I have found with all my buns that they somehow understand that you are helping them when you do wound care or syringe feeding etc. They may hate it while it’s going on, they might fight you and even bite, but afterwards they acknowledge you as their their friend. If she chins you, she is claiming you as hers ☺


    • Rabbittherabbit101
      Participant
      22 posts Send Private Message

      She actually isn’t fighting me when I clean her cut so she’s pretty docile. She’ll be okay. We just need to get through the next couple months and it will slowly get there. A woman who bonds rabbits in my area told me to put their cages close to each other and then do cage swapping. I’ll likely wait until after she’s spayed to do that. I know it’ll get there. It may be hard but I’m willing to do it.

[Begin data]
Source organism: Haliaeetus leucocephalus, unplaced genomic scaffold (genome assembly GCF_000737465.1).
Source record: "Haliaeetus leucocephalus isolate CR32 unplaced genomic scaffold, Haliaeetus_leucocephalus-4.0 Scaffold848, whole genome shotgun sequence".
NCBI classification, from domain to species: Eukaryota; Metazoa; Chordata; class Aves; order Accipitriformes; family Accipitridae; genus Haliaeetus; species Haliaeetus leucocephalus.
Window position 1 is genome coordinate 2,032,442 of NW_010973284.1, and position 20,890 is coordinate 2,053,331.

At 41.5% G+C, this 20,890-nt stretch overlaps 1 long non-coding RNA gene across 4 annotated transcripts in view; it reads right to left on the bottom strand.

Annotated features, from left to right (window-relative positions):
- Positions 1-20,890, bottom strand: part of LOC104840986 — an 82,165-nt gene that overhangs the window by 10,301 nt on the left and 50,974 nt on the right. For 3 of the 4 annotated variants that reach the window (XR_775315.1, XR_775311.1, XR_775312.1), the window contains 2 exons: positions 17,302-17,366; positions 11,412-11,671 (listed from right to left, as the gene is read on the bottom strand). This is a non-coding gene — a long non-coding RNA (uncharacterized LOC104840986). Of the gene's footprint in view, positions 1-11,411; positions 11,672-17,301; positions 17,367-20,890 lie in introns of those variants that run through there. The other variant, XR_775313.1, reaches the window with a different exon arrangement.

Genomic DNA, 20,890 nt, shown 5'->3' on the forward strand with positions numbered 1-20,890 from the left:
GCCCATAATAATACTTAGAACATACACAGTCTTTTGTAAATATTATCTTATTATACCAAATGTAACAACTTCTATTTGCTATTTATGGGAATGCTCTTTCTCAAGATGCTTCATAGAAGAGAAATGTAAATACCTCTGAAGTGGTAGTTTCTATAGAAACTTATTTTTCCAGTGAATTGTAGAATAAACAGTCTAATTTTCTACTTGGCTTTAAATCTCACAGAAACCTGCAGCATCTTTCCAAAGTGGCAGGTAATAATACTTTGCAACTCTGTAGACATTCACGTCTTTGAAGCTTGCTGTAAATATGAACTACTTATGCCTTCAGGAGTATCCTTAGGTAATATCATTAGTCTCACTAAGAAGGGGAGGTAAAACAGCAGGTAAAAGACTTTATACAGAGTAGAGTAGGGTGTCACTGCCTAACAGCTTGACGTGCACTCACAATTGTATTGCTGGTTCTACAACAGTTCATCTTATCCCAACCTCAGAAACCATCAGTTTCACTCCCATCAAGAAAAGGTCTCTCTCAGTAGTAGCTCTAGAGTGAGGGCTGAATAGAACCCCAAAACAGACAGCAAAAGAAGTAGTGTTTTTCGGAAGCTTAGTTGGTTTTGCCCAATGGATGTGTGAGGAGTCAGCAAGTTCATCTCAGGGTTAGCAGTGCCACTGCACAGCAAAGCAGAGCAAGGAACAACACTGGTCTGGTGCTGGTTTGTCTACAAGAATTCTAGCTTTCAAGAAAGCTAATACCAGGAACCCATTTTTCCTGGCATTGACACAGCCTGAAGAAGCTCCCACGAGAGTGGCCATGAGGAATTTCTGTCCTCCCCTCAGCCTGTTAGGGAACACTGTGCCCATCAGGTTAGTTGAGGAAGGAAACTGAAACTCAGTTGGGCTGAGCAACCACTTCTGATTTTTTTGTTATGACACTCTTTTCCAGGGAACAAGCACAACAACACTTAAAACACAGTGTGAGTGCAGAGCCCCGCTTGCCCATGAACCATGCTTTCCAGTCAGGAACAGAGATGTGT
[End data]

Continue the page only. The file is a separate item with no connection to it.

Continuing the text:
• DanaNM
      Moderator
      6232 posts Send Private Message

      It sounds like you have mostly sorted things out! Sorry just seeing this now.

      Spaying/ neutering (for both buns) is very important for successful bonding, so the plan to get her spayed is a good one. Then you should wait at least 3-4 weeks for her hormones to settle. I agree that cage swapping is great, but I think waiting till after she’s healed from her spay is a good move. While they are hormonal they smell different, so all the swapping will probably just mean you clean up a lot of pee and poop because they will be marking all over the place.

      Letting the new bun settle in to her new home is also usually really helpful to a strong bond forming.